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Tehryung Kim and Hazel Y. Wetzstein

It has been shown that perennial woody plants exhibit marked seasonal changes in nutrient content, carbon metabolism, and organ development. A knowledge of seasonal nutrient allocation and temporal accumulation patterns can be useful in the development of fertilization regimes that reflect the biology of a tree crop. Maintenance of optimum leaf nutrient status is an important priority in pecan cultural practice. However, a systematic evaluation of nutrient resorption is lacking in pecan. In this work, seasonal changes in nutrients and carbohydrates were evaluated in pecan trees grown under orchard conditions. In addition, resorption efficiencies of eight pecan cultivars were evaluated. Significant levels of resorption were observed in all essential elements, but cultivar differences were not significant. Seasonal patterns of nutrient and carbohydrate content in leaf, stem, and shoot tissue, will be presented as well as a structural evaluation of abscission zone formation.

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Tehryung Kim and Hazel Y. Wetzstein

Zinc deficiency is a widespread nutritional disorder in plants and occurs in both temperate and tropical climates. In spite of its physiological importance, cytological and ultrastructural changes associated with zinc deficiency are lacking, in part because zinc deficiency is difficult to induce. A method was developed to induce zinc deficiency in pecan (Carya illinoinensis (Wangenh.) C. Koch) using hydroponic culture. Zinc deficiency was evaluated in leaves using light and electron microscopy. Zinc deficiency symptoms varied with severity ranging from interveinal mottling, overall chlorosis, necrosis, and marginal curving. Zinc deficient leaves were thinner, and palisade cells were shorter, wider, and had more intercellular spaces than zinc sufficient leaves. Cells in zinc deficient leaves had limited cytoplasmic content and accumulated phenolic compounds in vacuoles. Extensive starch accumulation was observed in chloroplasts. This work represents the first detailed microscopic evaluations of zinc deficiency in leaves, and provides insight on how zinc deficiency affects leaf structure and function.

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Tehryung Kim, Harry A. Mills and Hazel Y. Wetzstein

Zinc deficiency is a nutrient disorder that is observed in pecan production areas. In the field it is characterized by a rosette shoot habit and interveinal leaf chlorosis. Up to now, the induction of zinc deficiency has not been accomplishable in the field or greenhouse. Thus any critical evaluations of effects of zinc nutrition on tree growth and development have been lacking. A hydroponic culture system was developed where zinc deficiency was induced. Seedstocks collected from `Stuart', `Curtis', and `Wichita' trees were grown with and without zinc supply. Biomass, leaf area, node number, and visual symptoms were assessed. Foliar deficiency symptoms were rated 4 and structural evaluations were conducted using light and electron microscopy. Significant differences in visual symptoms were observed between treatments and among cultivars. Leaf area significantly decreased in `Stuart' and `Curtis' under zinc deficient conditions. Zinc had no significant effect on biomass and internodal length. Foliar nutrient contents were compared between cultivars. Our data suggest that genotypic differences in sensitivity to zinc deficiency exists and improving pecan production through genetic selection for zinc efficiency appears promising.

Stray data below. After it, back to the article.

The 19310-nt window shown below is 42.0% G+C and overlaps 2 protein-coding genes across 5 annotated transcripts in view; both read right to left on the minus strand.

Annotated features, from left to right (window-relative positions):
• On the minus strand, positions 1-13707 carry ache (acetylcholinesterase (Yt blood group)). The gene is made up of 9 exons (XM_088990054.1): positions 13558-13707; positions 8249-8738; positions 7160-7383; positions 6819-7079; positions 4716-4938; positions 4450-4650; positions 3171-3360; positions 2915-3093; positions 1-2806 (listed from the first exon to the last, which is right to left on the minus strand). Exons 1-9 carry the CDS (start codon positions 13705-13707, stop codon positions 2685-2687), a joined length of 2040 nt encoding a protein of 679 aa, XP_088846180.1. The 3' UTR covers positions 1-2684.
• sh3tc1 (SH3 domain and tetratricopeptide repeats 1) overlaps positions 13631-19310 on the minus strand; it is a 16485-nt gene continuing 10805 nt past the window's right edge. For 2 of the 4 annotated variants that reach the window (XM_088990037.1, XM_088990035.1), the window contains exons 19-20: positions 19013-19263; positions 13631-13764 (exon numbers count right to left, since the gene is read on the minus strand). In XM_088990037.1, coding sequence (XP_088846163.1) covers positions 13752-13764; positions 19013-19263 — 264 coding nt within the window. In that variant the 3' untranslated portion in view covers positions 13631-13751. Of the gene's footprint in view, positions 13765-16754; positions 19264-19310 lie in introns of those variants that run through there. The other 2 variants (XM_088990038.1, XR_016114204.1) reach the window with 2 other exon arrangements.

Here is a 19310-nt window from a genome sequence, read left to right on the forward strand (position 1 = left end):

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Tehryung Kim, Harry A. Mills and Hazel Y. Wetzstein

As a plant nutrient, nitrogen is the element in highest demand in terms of quantity and makes up about 2% to 3% of plant dry matter. In this study, we evaluated the effect of nitrogen source on plant growth and nutrient uptake in pecan (Carya illinoensis). Seedlings were hydroponically grown under three nitrogen nutrient regimes where the ratio of nitrate: ammonium was varied, i.e., 3:1, 1:1, and 1:3. High ammonium nutrition had an inhibiting effect on seedling growth. Plants grown under 1:3 (nitrate: ammonium) exhibited significantly lower biomass, decreased root/shoot ratio, and lower specific leaf weight than other treatments. Total nitrogen uptake on a dry weight basis was highest in the high ammonium treatment. In the equal molar treatment (1:1 nitrate: ammonium), plants exhibited preferential uptake of ammonium-form nitrogen. Ammonium-form nitrogen is generally used in pecan orchard practice. Our data suggest that further studies evaluating the effects of nitrogen source are warranted to determine if similar detrimental effects on pecan growth occur in the field. Such studies would be useful for optimizing current fertilization practices.